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A senior Chinese central banker has sought to reassure markets about Beijing’s commitment to exchange rate reform in the wake of a renewed slide in the yuan and worries authorities will be moving to a more interventionist stance to curb currency volatility. Fan Gang, a member of the People’s Bank of China monetary policy committee, told the official Securities Times that dollar fundamentals, Chinese macroeconomic conditions and changes in other currencies would be key factors affecting the value of the yuan.
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Fan emphasised that China should not take a backward step toward fixing the exchange rate. “China should not implement a fixed exchange rate again, nor peg to the dollar or even a basket of currencies,” he said.
“China has already taken a step forward and we should continue to move forward. We should not dream of returning to a fixed rate regime.”
The yuan is allowed to trade in a band of two percent above and below a midpoint rate set each trading day by the central bank. The government has pledged to move toward a market-based exchange rate.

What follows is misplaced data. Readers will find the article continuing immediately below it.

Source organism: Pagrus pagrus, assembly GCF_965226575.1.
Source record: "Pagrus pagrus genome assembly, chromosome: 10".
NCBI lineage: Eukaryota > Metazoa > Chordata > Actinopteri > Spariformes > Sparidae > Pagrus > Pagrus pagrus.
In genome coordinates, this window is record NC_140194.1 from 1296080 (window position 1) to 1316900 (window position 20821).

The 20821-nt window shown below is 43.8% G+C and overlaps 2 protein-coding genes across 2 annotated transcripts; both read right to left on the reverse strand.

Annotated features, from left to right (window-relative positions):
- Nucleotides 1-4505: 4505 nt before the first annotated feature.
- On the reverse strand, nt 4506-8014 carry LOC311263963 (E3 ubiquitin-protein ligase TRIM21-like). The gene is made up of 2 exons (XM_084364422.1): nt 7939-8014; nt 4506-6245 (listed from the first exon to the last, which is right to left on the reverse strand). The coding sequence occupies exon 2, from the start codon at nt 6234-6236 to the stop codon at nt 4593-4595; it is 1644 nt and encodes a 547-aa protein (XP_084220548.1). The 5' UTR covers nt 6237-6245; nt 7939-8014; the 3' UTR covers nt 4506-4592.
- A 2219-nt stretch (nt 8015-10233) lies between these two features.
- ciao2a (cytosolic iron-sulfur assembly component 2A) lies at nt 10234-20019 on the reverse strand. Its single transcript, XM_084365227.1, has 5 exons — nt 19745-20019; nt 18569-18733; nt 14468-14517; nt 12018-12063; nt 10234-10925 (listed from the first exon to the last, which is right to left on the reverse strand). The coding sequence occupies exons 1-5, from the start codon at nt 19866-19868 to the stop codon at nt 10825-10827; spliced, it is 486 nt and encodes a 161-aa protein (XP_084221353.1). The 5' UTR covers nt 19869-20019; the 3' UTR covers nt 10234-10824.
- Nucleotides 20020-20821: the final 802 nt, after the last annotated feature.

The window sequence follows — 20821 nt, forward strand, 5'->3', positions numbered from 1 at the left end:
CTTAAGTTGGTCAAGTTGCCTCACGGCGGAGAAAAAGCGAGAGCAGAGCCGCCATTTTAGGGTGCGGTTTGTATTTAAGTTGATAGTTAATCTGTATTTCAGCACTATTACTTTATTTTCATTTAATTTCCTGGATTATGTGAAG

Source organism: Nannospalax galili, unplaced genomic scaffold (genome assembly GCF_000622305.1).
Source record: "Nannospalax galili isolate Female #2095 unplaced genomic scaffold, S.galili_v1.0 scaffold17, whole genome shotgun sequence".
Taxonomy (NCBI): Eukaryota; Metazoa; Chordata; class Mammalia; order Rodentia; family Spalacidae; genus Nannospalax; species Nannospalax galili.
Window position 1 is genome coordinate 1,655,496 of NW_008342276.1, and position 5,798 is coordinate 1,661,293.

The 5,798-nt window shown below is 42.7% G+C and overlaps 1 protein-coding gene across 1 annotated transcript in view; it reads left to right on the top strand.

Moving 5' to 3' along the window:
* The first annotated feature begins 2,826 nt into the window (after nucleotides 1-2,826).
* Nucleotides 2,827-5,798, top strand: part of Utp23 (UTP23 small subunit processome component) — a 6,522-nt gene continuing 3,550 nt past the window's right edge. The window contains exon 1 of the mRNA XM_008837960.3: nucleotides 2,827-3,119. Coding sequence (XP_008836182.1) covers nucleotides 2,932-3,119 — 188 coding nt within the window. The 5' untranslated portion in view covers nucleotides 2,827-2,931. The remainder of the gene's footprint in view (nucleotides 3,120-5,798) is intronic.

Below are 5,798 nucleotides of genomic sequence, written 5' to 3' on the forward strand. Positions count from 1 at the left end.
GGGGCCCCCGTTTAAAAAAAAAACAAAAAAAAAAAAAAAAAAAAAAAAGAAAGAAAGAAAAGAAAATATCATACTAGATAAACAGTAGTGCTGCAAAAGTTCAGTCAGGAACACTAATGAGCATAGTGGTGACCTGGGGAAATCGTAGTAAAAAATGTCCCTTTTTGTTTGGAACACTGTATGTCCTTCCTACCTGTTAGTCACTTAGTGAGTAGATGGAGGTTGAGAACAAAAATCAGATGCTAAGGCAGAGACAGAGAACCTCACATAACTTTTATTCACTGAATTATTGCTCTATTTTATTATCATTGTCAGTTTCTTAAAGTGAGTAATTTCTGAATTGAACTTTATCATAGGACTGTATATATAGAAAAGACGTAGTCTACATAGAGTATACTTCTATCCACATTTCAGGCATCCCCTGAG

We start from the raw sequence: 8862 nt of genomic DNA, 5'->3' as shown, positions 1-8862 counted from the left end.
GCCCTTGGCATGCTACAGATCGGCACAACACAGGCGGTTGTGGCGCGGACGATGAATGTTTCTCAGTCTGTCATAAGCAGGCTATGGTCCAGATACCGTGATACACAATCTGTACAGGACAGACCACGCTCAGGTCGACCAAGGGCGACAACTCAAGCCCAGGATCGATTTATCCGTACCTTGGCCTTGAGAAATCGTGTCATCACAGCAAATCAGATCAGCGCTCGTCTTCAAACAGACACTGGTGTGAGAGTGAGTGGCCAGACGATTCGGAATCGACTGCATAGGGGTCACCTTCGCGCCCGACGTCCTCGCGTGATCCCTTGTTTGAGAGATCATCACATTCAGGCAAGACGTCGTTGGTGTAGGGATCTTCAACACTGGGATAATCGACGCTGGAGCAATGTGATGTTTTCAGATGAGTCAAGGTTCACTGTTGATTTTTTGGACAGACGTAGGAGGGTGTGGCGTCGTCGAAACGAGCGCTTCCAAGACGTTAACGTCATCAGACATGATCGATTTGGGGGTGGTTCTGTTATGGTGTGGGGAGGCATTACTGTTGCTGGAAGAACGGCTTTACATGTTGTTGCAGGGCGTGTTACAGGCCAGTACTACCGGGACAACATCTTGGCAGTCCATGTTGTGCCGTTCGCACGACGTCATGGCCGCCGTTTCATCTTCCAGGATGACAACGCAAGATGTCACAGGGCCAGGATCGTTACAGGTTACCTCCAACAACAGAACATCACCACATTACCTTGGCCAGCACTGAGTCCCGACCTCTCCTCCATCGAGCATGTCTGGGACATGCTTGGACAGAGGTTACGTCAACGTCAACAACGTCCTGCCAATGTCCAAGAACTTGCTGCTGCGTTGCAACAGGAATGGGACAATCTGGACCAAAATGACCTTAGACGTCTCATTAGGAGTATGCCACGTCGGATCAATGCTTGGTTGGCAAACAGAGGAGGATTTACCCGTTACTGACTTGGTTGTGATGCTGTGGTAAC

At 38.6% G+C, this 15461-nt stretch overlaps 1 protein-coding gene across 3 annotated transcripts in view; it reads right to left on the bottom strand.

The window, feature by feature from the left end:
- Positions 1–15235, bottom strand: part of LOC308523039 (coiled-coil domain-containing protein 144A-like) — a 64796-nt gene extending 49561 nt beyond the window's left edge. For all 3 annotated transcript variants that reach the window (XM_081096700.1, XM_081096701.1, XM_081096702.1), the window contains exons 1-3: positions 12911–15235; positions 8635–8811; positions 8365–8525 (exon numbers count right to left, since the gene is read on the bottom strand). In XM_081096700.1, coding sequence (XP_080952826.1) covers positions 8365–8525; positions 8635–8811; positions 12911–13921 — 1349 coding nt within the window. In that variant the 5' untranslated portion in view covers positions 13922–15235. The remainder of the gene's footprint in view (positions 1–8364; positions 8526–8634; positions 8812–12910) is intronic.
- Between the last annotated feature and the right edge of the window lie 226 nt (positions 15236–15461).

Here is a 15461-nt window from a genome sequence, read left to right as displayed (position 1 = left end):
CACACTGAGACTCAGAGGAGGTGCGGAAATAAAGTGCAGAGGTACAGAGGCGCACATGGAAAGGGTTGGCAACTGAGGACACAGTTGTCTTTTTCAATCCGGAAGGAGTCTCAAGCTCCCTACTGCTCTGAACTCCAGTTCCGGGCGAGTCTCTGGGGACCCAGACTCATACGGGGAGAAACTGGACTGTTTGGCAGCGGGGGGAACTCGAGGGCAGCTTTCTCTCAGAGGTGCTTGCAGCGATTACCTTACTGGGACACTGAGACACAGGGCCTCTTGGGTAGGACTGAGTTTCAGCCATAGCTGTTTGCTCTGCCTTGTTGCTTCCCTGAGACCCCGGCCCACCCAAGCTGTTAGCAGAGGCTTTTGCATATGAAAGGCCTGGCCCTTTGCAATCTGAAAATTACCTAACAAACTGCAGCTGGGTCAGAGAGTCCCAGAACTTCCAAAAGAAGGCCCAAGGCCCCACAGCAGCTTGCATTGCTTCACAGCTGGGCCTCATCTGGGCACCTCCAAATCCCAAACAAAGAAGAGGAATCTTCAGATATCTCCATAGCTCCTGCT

Fan’s comments come in the wake of a slide in the yuan to six-year lows last week. Many economists have attributed the weakness in the yuan to dollar strengthening globally, but that hasn’t tempered depreciation fears amid a tenuous economic recovery.
The yuan has fallen about 1.6 percent against the dollar so far this month, and is on track for its worst month since August 2015 when the PBOC led a one-off sharp devaluation that spread turmoil in global markets.
Also on Monday, the Securities Times quoted former central bank advisor Yu Yongding as saying the yuan would face depreciation pressure in the short term.
“The yuan will eventually appreciate, but it is hard to predict the time,” Yu said.
China’s capital account is closed, but authorities have been struggling to stop the flow of money abroad.
Its latest move came at the weekend when China’s biggest bank card provider UnionPay said it would tighten regulations over how mainland customers can use its debit and credit cards to purchase Hong Kong insurance products, which have been used as a way to get cash across the border.
The government cannot keep the yuan stable and maintain ample foreign exchange reserves at the same time, Guan Tao, former head of international payments at the State Administration of Foreign Exchange, told the China Securities Journal.